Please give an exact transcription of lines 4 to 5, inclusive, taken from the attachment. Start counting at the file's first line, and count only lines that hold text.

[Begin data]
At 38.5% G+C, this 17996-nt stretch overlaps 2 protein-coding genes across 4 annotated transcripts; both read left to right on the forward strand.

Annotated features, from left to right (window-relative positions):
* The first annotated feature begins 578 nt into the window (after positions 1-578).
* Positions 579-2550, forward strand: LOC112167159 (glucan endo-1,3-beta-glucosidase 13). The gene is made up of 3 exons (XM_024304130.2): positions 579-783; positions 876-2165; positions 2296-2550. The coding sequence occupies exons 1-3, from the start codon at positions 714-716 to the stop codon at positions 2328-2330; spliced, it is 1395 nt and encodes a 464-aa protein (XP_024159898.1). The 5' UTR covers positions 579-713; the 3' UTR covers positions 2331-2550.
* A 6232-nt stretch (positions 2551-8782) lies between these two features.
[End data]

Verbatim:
* Positions 579-2550, forward strand: LOC112167159 (glucan endo-1,3-beta-glucosidase 13). The gene is made up of 3 exons (XM_024304130.2): positions 579-783; positions 876-2165; positions 2296-2550. The coding sequence occupies exons 1-3, from the start codon at positions 714-716 to the stop codon at positions 2328-2330; spliced, it is 1395 nt and encodes a 464-aa protein (XP_024159898.1). The 5' UTR covers positions 579-713; the 3' UTR covers positions 2331-2550.
* A 6232-nt stretch (positions 2551-8782) lies between these two features.